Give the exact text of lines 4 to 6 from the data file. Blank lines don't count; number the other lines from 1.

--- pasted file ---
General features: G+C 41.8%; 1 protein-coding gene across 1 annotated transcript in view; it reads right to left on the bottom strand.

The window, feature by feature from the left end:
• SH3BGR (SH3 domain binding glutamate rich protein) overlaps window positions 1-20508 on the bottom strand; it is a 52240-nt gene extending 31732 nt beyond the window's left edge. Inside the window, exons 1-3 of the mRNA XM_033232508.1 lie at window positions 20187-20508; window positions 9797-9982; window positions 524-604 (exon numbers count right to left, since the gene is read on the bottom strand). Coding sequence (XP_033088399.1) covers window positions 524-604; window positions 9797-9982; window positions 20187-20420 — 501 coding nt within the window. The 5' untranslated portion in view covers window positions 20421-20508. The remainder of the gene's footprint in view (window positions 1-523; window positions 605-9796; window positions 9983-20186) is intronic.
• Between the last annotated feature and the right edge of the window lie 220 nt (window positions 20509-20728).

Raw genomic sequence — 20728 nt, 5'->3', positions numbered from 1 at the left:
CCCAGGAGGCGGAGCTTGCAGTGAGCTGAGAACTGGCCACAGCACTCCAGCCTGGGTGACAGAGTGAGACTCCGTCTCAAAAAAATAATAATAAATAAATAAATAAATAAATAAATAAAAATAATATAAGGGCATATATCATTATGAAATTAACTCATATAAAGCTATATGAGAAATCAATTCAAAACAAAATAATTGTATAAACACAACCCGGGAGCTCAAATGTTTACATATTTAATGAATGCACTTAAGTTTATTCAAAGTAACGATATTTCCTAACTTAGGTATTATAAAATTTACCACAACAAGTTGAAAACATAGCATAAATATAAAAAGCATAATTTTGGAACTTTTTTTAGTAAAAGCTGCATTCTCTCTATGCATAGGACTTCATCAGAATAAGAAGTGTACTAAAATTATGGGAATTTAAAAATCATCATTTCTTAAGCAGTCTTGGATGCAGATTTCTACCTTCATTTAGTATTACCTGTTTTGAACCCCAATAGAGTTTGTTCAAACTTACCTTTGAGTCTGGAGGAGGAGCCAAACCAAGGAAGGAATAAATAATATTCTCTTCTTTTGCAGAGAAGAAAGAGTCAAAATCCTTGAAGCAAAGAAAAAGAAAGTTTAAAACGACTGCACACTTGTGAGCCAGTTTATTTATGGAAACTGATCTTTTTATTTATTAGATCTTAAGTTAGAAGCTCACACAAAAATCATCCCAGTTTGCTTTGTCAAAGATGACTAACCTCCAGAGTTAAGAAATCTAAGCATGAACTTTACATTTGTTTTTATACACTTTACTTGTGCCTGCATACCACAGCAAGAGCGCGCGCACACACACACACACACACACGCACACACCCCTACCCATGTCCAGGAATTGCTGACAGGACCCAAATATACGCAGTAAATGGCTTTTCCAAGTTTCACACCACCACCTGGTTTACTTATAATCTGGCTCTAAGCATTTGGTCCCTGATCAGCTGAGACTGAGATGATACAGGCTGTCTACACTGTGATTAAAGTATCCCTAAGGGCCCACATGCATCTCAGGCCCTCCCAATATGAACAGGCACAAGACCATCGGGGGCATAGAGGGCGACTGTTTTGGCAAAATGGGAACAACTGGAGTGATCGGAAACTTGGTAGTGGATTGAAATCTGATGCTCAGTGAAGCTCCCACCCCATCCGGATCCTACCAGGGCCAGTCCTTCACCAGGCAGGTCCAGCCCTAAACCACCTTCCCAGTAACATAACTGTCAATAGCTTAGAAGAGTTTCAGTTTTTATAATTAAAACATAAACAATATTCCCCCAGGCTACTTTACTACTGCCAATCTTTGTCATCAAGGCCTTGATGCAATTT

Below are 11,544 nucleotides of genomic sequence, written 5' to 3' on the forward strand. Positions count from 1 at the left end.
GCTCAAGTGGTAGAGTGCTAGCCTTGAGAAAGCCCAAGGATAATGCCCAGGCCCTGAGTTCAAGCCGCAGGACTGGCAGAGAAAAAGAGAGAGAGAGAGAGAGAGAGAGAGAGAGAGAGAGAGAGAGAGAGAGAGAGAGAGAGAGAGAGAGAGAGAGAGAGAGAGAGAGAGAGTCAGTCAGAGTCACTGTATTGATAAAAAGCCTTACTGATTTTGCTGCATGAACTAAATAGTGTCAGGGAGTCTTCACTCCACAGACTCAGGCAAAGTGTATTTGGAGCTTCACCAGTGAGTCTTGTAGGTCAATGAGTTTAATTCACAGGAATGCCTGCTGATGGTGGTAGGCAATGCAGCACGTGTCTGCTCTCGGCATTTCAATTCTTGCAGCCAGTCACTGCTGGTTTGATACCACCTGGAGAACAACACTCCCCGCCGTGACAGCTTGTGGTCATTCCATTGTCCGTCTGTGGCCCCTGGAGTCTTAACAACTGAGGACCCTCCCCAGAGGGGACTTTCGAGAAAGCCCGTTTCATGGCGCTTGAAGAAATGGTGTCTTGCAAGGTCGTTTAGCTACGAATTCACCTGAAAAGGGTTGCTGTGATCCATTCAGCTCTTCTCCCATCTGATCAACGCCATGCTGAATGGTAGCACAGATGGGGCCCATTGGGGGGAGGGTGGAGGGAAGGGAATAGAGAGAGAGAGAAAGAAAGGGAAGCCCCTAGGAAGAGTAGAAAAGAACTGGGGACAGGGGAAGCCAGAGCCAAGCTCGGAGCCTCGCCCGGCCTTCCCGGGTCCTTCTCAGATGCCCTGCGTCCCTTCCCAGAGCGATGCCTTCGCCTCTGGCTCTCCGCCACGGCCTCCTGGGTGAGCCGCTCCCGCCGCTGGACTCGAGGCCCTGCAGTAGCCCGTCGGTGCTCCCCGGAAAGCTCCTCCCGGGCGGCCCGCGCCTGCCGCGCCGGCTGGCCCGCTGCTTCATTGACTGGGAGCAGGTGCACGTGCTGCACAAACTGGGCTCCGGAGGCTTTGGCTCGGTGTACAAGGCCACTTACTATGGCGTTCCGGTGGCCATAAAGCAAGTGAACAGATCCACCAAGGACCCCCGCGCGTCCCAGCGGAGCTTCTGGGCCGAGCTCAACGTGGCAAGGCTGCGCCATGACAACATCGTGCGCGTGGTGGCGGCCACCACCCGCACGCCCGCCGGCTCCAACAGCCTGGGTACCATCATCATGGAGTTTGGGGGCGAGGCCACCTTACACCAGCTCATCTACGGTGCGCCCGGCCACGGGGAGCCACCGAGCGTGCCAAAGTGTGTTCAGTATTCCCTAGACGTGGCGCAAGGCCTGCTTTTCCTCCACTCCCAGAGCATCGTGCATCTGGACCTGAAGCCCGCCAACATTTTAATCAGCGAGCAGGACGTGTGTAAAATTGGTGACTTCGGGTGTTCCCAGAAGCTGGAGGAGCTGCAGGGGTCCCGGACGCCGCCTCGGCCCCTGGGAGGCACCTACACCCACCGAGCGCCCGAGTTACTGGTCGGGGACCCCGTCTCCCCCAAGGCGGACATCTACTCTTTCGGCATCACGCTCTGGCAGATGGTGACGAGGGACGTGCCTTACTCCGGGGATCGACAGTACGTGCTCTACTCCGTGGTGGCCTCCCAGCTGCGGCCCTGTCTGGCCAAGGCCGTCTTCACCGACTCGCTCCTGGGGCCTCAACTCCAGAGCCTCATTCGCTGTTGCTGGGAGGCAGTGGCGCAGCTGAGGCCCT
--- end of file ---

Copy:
• Between the last annotated feature and the right edge of the window lie 220 nt (window positions 20509-20728).

Raw genomic sequence — 20728 nt, 5'->3', positions numbered from 1 at the left:
CCCAGGAGGCGGAGCTTGCAGTGAGCTGAGAACTGGCCACAGCACTCCAGCCTGGGTGACAGAGTGAGACTCCGTCTCAAAAAAATAATAATAAATAAATAAATAAATAAATAAATAAAAATAATATAAGGGCATATATCATTATGAAATTAACTCATATAAAGCTATATGAGAAATCAATTCAAAACAAAATAATTGTATAAACACAACCCGGGAGCTCAAATGTTTACATATTTAATGAATGCACTTAAGTTTATTCAAAGTAACGATATTTCCTAACTTAGGTATTATAAAATTTACCACAACAAGTTGAAAACATAGCATAAATATAAAAAGCATAATTTTGGAACTTTTTTTAGTAAAAGCTGCATTCTCTCTATGCATAGGACTTCATCAGAATAAGAAGTGTACTAAAATTATGGGAATTTAAAAATCATCATTTCTTAAGCAGTCTTGGATGCAGATTTCTACCTTCATTTAGTATTACCTGTTTTGAACCCCAATAGAGTTTGTTCAAACTTACCTTTGAGTCTGGAGGAGGAGCCAAACCAAGGAAGGAATAAATAATATTCTCTTCTTTTGCAGAGAAGAAAGAGTCAAAATCCTTGAAGCAAAGAAAAAGAAAGTTTAAAACGACTGCACACTTGTGAGCCAGTTTATTTATGGAAACTGATCTTTTTATTTATTAGATCTTAAGTTAGAAGCTCACACAAAAATCATCCCAGTTTGCTTTGTCAAAGATGACTAACCTCCAGAGTTAAGAAATCTAAGCATGAACTTTACATTTGTTTTTATACACTTTACTTGTGCCTGCATACCACAGCAAGAGCGCGCGCACACACACACACACACACACGCACACACCCCTACCCATGTCCAGGAATTGCTGACAGGACCCAAATATACGCAGTAAATGGCTTTTCCAAGTTTCACACCACCACCTGGTTTACTTATAATCTGGCTCTAAGCATTTGGTCCCTGATCAGCTGAGACTGAGATGATACAGGCTGTCTACACTGTGATTAAAGTATCCCTAAGGGCCCACATGCATCTCAGGCCCTCCCAATATGAACAGGCACAAGACCATCGGGGGCATAGAGGGCGACTGTTTTGGCAAAATGGGAACAACTGGAGTGATCGGAAACTTGGTAGTGGATTGAAATCTGATGCTCAGTGAAGCTCCCACCCCATCCGGATCCTACCAGGGCCAGTCCTTCACCAGGCAGGTCCAGCCCTAAACCACCTTCCCAGTAACATAACTGTCAATAGCTTAGAAGAGTTTCAGTTTTTATAATTAAAACATAAACAATATTCCCCCAGGCTACTTTACTACTGCCAATCTTTGTCATCAAGGCCTTGATGCAATTT